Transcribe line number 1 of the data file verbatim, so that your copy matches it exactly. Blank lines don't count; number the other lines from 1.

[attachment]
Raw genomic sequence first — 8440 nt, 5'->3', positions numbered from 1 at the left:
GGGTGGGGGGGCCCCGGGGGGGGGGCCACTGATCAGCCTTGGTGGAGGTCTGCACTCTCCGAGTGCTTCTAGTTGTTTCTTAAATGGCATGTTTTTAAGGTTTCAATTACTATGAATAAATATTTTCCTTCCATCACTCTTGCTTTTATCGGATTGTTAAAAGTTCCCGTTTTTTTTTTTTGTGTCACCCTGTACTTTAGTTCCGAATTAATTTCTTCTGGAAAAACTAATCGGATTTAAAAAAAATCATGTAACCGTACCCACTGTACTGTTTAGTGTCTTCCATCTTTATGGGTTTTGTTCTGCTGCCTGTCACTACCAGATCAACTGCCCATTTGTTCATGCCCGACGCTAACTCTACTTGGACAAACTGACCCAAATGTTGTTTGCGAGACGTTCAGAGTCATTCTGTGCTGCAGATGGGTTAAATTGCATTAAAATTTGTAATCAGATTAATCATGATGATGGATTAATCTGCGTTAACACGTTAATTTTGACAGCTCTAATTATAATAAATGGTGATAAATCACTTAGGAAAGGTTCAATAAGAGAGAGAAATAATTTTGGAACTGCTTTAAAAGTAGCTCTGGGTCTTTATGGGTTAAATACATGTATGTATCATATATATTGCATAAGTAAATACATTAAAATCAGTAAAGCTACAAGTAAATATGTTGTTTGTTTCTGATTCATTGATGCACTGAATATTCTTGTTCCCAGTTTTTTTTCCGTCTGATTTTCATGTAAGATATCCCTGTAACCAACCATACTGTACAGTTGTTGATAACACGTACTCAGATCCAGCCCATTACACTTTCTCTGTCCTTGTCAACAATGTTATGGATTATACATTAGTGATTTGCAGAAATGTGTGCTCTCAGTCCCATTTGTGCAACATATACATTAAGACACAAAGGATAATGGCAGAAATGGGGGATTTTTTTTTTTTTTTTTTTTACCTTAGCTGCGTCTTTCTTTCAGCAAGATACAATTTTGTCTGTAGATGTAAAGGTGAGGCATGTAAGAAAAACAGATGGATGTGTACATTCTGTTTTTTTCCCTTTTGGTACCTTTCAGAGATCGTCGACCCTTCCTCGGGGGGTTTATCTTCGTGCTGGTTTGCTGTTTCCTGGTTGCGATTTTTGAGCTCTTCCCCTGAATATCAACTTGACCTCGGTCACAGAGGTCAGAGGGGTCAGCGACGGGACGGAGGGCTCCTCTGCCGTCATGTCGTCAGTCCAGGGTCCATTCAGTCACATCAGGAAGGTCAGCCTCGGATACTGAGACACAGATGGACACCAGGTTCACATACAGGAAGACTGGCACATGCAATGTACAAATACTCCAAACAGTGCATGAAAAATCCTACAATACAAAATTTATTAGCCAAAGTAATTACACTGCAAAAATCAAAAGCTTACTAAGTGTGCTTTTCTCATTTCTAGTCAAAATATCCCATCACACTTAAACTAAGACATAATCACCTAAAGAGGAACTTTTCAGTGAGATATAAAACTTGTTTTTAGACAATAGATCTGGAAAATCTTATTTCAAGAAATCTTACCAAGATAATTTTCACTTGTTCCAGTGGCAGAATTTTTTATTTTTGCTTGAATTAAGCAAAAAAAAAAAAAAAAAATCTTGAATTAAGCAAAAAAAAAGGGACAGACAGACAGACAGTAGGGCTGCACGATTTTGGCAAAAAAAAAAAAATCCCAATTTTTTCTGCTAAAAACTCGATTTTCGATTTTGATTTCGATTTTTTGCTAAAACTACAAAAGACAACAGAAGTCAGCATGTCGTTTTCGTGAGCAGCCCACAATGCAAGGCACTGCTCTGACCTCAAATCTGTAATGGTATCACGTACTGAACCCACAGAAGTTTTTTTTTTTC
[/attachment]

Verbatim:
Raw genomic sequence first — 8440 nt, 5'->3', positions numbered from 1 at the left: